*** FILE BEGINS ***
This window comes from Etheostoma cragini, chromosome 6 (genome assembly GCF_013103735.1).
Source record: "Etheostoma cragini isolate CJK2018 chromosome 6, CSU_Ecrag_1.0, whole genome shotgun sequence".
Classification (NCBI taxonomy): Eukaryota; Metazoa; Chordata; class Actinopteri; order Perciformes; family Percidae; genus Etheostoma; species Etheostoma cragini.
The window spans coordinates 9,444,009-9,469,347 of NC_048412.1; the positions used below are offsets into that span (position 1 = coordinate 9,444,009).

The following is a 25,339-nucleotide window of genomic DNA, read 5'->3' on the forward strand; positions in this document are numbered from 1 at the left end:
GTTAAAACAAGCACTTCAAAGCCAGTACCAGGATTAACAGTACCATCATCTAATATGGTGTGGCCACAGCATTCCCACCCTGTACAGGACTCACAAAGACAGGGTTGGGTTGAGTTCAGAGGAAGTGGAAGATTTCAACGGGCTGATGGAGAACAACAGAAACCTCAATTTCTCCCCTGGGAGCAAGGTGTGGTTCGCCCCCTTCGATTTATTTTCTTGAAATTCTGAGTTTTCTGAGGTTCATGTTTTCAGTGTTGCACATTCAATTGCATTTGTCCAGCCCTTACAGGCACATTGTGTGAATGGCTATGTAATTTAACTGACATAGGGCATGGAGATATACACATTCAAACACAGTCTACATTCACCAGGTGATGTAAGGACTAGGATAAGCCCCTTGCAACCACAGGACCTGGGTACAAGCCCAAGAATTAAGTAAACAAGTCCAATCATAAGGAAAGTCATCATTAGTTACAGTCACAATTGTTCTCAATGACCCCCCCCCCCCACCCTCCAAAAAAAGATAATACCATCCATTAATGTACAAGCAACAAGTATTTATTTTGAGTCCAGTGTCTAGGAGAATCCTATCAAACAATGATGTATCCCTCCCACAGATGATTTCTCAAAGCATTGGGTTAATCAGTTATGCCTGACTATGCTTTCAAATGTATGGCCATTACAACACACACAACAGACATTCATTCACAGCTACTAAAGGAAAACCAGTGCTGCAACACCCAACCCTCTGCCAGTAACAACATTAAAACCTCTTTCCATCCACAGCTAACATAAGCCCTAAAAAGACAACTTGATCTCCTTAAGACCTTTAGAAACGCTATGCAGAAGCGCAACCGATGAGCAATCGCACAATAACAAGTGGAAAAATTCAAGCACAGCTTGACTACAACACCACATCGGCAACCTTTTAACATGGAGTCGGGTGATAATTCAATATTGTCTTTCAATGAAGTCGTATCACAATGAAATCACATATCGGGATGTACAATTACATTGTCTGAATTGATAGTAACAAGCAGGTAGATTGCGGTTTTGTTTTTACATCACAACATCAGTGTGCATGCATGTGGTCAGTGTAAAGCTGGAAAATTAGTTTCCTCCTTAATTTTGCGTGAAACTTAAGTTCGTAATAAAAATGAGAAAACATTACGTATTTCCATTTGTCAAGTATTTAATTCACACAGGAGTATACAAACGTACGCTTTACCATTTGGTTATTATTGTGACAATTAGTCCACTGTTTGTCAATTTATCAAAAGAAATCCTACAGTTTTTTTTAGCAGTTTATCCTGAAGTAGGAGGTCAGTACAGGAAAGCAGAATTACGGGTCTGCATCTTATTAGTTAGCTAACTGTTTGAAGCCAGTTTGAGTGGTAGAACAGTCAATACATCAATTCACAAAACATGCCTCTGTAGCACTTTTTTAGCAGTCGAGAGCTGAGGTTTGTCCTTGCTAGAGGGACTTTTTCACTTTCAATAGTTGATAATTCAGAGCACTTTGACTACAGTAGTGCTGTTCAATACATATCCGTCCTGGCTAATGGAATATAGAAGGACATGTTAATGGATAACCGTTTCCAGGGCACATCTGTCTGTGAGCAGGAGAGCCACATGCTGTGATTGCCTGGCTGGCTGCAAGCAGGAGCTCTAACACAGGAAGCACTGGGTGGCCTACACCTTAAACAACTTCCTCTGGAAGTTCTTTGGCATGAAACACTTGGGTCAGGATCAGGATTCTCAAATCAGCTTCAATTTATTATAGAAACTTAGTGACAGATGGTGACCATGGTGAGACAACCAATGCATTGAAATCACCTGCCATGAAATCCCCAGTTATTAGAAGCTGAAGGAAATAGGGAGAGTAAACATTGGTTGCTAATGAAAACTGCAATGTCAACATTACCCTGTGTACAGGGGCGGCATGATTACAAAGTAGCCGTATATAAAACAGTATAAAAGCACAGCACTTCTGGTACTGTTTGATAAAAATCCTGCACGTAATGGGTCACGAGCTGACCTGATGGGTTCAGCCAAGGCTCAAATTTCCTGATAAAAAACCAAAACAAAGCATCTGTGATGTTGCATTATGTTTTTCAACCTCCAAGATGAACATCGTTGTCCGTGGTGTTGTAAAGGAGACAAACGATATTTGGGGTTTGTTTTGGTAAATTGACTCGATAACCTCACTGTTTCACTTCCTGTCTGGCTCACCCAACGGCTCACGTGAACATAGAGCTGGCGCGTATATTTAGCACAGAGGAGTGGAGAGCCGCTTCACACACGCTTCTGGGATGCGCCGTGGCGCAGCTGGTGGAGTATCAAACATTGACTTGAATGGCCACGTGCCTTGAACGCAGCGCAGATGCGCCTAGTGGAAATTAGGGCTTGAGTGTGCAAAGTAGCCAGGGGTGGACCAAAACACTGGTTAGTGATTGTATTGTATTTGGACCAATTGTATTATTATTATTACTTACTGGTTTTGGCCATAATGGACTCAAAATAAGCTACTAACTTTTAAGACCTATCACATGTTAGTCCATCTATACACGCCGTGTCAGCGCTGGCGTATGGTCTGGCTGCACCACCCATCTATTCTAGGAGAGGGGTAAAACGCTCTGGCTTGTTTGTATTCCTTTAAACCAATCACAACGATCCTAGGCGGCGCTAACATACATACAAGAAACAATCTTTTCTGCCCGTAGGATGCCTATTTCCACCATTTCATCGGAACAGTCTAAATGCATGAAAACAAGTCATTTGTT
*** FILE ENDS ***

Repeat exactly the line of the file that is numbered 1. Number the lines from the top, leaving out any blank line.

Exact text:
This window comes from Etheostoma cragini, chromosome 6 (genome assembly GCF_013103735.1).